The Rohingya Issue - strong evidence of Genocide
Malaysian Prime Minister Najib Razak called for foreign intervention to stop the "genocide" of Rohingya Muslims in Myanmar on Sunday 4 December 2016., as he joined thousands of Rohingya protesters in Kuala Lumpur.
Muslim-Majority Malaysia has been increasingly critical of Myanmar's handling of violence and allegations of state abuses in northern Rakhine state, which has driven hundreds of ethnic Rohingya to flee across the borders to Bangladesh.
It described the violence as "ethnic cleansing" on Saturday.
PM Najib called on the United Nations, the International Criminal Court and the Organisation of Islamic Cooperation to intervene.
"The world cannot just sit by and watch genocide taking place," he told the crowd.
Najib's attendance came despite warnings from Myanmar that Malaysia risked violating the Association of Southeast Asian Nations' (ASEAN) principle of non-interference in other members' internal affairs.
In response, Najib said ASEAN, which agreed to declare itself a single community last year, had also pledged in its charter to uphold basic human rights.
He also accused Myanmar leader and Nobel Peace Prize winner Aung San Suu Kyi of inaction, saying that she had declared the Rohingya issue off-limits during bilateral discussions.
"How can this be? We should be allowed to discuss everything," he said.
The gathering, organized by Najib's ruling United Malay National Organisation (UMNO) and the Pan-Malaysian Islamic Party, attracted around 10,000 people, mostly Rohingya.
Malaysia summoned Myanmar's ambassador last week to express concern over the crackdown on Rohingya. It also canceled the national soccer team's friendly under-22 matches with Myanmar in protest.
Rohingya Society in Malaysia president Faisal Islam Muhammad Kassim said he appreciated Malaysia's efforts to find a solution to the crisis.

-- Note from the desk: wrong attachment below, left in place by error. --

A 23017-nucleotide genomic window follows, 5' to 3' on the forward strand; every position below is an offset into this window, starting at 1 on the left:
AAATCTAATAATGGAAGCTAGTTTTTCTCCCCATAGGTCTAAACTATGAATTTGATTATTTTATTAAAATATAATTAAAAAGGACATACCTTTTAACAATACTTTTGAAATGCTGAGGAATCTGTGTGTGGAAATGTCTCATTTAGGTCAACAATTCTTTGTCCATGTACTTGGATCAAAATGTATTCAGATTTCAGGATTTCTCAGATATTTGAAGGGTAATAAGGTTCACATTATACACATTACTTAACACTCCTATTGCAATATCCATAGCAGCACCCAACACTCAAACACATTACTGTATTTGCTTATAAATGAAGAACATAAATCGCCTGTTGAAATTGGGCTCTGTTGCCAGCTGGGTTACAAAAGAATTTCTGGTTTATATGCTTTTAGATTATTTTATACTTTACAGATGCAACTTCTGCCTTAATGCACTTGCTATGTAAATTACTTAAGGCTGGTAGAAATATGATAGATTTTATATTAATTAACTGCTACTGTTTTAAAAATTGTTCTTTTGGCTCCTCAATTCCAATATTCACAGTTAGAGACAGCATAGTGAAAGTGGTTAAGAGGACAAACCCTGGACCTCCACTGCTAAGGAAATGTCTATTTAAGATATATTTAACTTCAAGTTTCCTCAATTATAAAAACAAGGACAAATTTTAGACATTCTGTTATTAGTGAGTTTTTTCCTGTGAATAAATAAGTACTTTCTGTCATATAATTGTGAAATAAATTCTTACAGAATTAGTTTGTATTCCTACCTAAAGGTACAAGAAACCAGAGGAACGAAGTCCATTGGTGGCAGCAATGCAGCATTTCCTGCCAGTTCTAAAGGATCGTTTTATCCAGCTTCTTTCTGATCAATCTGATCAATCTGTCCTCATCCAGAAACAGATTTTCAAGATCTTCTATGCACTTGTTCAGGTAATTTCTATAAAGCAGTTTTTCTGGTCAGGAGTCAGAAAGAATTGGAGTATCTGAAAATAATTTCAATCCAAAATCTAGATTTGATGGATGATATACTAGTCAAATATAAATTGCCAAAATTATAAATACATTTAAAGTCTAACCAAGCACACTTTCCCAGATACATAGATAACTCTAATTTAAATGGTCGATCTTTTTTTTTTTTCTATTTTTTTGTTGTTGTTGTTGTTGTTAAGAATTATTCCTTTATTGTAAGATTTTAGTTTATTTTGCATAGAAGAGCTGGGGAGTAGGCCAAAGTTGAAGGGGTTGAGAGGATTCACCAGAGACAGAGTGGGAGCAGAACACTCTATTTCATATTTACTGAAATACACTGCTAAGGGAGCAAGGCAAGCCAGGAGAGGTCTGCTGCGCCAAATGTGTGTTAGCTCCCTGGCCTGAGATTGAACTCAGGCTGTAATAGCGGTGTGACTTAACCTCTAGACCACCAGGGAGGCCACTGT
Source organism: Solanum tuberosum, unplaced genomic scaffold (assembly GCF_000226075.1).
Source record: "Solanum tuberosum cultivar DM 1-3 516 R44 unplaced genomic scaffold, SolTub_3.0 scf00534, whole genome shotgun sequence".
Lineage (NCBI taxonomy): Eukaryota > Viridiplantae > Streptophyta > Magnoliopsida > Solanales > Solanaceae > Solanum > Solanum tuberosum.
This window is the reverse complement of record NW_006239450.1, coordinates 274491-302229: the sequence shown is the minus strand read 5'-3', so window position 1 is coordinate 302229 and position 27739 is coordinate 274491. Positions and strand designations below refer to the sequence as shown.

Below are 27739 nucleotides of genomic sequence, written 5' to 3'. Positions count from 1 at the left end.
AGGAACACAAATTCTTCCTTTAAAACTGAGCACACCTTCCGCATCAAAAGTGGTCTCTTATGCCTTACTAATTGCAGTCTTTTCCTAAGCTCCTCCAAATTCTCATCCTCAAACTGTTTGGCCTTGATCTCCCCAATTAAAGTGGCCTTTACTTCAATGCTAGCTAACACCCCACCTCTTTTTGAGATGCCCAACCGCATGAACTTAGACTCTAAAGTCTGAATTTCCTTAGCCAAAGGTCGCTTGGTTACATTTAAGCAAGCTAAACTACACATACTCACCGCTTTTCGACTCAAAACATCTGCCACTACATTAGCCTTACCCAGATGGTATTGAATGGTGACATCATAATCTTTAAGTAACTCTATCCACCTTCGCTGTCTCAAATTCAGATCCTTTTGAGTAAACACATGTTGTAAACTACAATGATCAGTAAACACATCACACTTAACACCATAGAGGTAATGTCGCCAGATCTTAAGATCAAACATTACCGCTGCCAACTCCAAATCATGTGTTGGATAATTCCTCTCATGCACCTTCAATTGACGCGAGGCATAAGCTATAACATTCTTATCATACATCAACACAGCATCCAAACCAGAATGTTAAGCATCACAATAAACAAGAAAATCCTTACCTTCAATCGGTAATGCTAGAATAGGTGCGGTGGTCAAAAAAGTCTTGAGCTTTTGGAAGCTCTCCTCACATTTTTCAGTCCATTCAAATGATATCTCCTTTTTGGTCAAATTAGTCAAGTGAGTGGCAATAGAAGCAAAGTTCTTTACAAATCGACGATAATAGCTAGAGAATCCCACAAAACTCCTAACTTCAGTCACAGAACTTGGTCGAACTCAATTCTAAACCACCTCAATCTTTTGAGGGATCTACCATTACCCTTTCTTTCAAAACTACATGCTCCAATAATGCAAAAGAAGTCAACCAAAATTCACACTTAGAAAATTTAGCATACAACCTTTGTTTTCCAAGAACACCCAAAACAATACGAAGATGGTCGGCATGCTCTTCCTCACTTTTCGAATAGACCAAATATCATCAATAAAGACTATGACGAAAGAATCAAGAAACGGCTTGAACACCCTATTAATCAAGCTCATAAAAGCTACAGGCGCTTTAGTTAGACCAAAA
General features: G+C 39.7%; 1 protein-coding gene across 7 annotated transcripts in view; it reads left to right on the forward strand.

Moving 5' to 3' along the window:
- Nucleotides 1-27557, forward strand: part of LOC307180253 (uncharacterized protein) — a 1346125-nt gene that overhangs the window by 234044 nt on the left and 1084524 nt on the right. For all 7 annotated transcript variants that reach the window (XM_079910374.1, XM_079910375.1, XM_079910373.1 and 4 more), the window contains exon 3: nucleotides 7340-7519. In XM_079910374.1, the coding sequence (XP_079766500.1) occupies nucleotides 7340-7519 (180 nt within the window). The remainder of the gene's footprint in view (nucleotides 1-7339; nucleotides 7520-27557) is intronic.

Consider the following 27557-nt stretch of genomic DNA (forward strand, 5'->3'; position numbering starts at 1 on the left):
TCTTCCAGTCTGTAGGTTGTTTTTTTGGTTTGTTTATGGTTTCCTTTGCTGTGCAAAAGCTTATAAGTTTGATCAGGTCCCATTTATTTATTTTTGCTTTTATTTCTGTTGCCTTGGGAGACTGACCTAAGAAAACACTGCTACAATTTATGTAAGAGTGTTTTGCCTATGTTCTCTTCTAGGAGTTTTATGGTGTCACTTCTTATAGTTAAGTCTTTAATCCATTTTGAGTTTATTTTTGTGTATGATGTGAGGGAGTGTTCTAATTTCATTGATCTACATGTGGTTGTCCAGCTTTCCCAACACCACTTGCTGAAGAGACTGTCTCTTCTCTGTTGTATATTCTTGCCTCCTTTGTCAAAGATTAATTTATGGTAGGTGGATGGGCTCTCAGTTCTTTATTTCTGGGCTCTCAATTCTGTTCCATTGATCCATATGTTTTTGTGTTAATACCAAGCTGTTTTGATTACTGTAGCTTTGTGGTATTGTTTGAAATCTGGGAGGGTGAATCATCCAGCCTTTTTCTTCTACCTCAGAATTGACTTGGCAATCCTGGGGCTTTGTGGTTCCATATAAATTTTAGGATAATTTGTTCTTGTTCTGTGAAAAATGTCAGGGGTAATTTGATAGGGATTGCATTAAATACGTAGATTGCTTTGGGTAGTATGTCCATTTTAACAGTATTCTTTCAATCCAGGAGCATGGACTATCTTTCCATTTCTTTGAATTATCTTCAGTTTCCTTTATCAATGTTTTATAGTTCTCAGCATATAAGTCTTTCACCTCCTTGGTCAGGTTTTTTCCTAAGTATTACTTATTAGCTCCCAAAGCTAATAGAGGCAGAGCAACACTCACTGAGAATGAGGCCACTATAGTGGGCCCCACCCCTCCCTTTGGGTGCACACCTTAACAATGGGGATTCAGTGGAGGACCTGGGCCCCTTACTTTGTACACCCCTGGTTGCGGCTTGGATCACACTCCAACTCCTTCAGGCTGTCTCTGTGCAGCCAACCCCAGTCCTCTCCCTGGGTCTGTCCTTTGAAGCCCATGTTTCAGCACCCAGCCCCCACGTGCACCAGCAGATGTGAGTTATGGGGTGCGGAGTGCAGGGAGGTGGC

"We want the Malaysian government to (send a) message to the Muslim world and the Western countries, to pressure the Myanmar government to solve this Rohingya issue,"
Malaysian Prime Minister Najib Razak has led a protest rally against what he called a "genocide" of Muslim Rohingya minority in Burma.
Najib says Sunday's rally at a stadium Kuala Lumpur in Muslim-majority Malaysia sends a strong message to Burmese leader Aung San Suu Kyi and her government that "enough is enough" as he vowed to fight for the rights of the Rohingya.
Mr Najib said to loud cheers from thousands of Muslims, including Rohingya refugees. "The world cannot say it is not our problem. It is our problem," he said.
UN intervention is the only viable solution in Rohingya situation
Arakan Rohingya National Organisation (ARNO)
28 November 2016
For more than 6 weeks the innocent and peaceful-living Rohingyas have been made systematic targets of wholesale destruction, killing, raping and looting and arson attacks. The Myanmar military and security forces have killed more than 500 people, raped hundreds of women, burned down over 2500 houses, destroyed mosques and religious schools, and perpetrated other inhuman acts.
While the persecution against Rohingya has been callous, persistent and recurring again and again for many decades -- causing refugee problem and boat people crisis that pose regional instability and threat to international peace security -- the Myanmar Government has manifestly failed to protect them, and Nobel Peace Prize Winner State Counsellor Aung San Suu Kyi is personally complicit and officially guilty in making Rohingyas’ plight worse.
As outlined in Articles 6 and 7 of the Rome Statute, well documented reports and videos confirm that genocide and crimes against humanity (including ethnic cleansing) have been committed against Rohingyas by the Myanmar Government.
Due to ongoing genocide and crimes against humanity, the Rohingyas are fleeing to Bangladesh for a temporary shelter to save their lives. They strongly desire to return to their ancestral homeland of Arakan as soon as possible and live a life in peaceful-coexistence with other ethnic groups, as responsible citizens of Myanmar, rather than to live in humiliation as refugees in alien lands.
But it is frustrating that United Nations, powerful countries and Myanmar neighbours, have taken no concrete step to response to the serious humanitarian needs of the helpless Rohingyas and to stop the ongoing genocide against them.